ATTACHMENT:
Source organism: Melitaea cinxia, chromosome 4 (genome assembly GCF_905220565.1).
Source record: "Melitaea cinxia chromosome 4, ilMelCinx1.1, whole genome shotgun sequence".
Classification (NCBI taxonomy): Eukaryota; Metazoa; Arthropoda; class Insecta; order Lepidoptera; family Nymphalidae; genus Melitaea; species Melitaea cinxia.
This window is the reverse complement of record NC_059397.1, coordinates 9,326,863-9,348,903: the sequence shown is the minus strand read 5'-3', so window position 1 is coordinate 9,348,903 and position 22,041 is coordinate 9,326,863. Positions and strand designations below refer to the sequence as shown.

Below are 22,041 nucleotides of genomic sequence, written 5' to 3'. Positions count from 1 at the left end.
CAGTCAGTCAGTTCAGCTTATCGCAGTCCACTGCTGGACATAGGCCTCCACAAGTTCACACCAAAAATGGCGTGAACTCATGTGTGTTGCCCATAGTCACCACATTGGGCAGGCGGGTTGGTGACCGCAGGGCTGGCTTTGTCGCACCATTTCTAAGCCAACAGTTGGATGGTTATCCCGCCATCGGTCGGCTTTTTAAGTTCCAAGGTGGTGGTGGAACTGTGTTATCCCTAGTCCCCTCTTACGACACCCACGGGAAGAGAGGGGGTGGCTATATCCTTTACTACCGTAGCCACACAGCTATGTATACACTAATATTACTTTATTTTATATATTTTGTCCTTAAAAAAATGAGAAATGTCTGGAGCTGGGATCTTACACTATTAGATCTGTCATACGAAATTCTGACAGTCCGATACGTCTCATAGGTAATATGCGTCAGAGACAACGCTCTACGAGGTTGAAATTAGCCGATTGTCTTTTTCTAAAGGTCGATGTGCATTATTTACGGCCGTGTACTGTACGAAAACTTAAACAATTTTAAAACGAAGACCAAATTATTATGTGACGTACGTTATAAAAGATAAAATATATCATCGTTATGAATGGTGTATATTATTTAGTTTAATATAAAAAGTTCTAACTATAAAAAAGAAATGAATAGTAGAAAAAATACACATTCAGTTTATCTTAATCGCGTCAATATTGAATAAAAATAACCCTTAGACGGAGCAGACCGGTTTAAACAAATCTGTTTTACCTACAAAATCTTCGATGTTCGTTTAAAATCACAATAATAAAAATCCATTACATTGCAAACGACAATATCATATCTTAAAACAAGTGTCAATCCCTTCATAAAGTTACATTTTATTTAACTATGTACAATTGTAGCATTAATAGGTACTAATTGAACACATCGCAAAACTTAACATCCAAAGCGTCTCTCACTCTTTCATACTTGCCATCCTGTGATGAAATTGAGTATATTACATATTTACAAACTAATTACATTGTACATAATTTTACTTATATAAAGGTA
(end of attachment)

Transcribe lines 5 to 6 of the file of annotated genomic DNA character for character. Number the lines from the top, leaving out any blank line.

Below are 22,041 nucleotides of genomic sequence, written 5' to 3'. Positions count from 1 at the left end.
CAGTCAGTCAGTTCAGCTTATCGCAGTCCACTGCTGGACATAGGCCTCCACAAGTTCACACCAAAAATGGCGTGAACTCATGTGTGTTGCCCATAGTCACCACATTGGGCAGGCGGGTTGGTGACCGCAGGGCTGGCTTTGTCGCACCATTTCTAAGCCAACAGTTGGATGGTTATCCCGCCATCGGTCGGCTTTTTAAGTTCCAAGGTGGTGGTGGAACTGTGTTATCCCTAGTCCCCTCTTACGACACCCACGGGAAGAGAGGGGGTGGCTATATCCTTTACTACCGTAGCCACACAGCTATGTATACACTAATATTACTTTATTTTATATATTTTGTCCTTAAAAAAATGAGAAATGTCTGGAGCTGGGATCTTACACTATTAGATCTGTCATACGAAATTCTGACAGTCCGATACGTCTCATAGGTAATATGCGTCAGAGACAACGCTCTACGAGGTTGAAATTAGCCGATTGTCTTTTTCTAAAGGTCGATGTGCATTATTTACGGCCGTGTACTGTACGAAAACTTAAACAATTTTAAAACGAAGACCAAATTATTATGTGACGTACGTTATAAAAGATAAAATATATCATCGTTATGAATGGTGTATATTATTTAGTTTAATATAAAAAGTTCTAACTATAAAAAAGAAATGAATAGTAGAAAAAATACACATTCAGTTTATCTTAATCGCGTCAATATTGAATAAAAATAACCCTTAGACGGAGCAGACCGGTTTAAACAAATCTGTTTTACCTACAAAATCTTCGATGTTCGTTTAAAATCACAATAATAAAAATCCATTACATTGCAAACGACAATATCATATCTTAAAACAAGTGTCAATCCCTTCATAAAGTTACATTTTATTTAACTATGTACAATTGTAGCATTAATAGGTACTAATTGAACACATCGCAAAACTTAACATCCAAAGCGTCTCTCACTCTTTCATACTTGCCATCCTGTGATGAAATTGAGTATATTACATATTTACAAACTAATTACATTGTACATAATTTTACTTATATAAAGGTA